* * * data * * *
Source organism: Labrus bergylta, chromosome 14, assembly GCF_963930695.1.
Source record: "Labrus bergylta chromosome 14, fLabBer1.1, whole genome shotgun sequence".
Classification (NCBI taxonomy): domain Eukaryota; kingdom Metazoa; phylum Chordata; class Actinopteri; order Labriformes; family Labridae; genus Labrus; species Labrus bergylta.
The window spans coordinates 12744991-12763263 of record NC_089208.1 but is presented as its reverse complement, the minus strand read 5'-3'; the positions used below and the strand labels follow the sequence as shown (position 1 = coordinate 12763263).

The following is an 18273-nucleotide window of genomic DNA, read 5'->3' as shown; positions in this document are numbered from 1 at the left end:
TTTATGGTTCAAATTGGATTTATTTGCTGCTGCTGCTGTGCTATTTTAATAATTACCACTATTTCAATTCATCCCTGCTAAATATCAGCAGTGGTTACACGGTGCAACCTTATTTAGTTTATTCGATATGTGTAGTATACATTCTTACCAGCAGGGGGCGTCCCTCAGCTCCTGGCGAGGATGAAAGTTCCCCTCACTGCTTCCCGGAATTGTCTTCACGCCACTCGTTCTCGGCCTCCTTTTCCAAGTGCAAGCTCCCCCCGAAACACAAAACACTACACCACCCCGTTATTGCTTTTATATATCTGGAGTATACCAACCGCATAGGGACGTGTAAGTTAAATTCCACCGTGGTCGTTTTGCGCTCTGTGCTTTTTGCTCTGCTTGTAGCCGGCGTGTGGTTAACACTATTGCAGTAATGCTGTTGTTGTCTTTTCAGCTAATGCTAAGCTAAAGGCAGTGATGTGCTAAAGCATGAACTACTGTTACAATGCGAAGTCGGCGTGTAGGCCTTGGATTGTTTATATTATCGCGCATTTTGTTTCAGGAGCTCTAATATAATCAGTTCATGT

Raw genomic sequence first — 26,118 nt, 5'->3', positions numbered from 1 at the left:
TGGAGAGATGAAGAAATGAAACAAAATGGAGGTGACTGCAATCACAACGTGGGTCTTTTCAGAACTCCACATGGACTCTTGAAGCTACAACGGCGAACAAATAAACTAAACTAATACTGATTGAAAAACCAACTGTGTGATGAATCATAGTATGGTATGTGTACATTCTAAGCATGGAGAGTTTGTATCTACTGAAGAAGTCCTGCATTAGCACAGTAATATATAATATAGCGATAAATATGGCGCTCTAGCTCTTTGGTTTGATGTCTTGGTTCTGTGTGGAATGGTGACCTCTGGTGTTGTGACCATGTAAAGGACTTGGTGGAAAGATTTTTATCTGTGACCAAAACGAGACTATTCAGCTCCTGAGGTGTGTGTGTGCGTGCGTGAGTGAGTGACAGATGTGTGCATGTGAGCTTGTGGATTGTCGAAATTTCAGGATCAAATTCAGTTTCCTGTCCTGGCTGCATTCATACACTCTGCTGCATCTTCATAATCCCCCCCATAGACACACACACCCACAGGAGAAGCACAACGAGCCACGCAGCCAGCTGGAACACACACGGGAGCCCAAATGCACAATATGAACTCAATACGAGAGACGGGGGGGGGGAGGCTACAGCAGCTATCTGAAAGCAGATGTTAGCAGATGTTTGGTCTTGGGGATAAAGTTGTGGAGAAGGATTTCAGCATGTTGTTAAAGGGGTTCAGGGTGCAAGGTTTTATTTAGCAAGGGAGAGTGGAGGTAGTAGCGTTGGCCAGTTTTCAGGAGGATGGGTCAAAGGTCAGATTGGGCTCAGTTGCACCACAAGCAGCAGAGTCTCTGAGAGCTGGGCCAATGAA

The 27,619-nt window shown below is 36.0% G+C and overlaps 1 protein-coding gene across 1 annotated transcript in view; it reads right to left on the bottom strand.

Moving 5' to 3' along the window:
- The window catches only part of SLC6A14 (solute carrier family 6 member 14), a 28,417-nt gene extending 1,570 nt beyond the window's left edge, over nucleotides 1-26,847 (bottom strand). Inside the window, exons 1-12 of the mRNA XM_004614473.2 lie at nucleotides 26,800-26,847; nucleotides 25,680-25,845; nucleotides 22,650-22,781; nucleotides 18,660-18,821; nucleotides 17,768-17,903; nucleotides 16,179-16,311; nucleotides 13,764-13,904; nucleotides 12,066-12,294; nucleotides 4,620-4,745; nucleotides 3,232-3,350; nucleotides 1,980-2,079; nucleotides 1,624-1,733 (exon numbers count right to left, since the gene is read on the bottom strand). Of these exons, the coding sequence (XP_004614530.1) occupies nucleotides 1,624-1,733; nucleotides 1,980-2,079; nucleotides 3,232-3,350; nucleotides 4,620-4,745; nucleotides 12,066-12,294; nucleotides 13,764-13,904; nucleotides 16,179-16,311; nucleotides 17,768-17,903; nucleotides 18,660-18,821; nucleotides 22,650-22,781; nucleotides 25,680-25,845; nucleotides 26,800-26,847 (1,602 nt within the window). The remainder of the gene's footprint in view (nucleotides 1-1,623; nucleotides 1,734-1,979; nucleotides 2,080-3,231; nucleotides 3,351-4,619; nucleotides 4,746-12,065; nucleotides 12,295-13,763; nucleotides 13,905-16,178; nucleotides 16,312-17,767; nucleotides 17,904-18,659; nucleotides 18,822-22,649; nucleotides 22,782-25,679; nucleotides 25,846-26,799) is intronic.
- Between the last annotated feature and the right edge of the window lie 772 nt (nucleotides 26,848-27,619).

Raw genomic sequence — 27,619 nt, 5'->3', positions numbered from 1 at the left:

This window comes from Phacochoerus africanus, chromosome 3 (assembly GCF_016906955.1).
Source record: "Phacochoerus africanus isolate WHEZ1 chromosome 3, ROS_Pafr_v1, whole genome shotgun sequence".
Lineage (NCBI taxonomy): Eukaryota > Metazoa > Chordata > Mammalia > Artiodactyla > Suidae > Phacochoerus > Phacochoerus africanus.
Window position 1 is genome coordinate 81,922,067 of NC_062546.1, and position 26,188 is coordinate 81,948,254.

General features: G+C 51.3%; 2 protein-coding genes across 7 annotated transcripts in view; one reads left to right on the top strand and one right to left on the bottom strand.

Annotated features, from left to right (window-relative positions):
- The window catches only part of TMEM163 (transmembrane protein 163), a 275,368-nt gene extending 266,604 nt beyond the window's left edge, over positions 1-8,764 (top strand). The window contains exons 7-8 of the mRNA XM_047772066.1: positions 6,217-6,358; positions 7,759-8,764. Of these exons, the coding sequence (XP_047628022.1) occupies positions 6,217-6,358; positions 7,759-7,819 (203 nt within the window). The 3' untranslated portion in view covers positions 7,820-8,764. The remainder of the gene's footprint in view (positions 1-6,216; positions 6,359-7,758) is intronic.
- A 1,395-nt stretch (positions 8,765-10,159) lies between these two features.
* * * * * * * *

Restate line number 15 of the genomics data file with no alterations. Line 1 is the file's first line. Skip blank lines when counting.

Source record: "Phacochoerus africanus isolate WHEZ1 chromosome 3, ROS_Pafr_v1, whole genome shotgun sequence".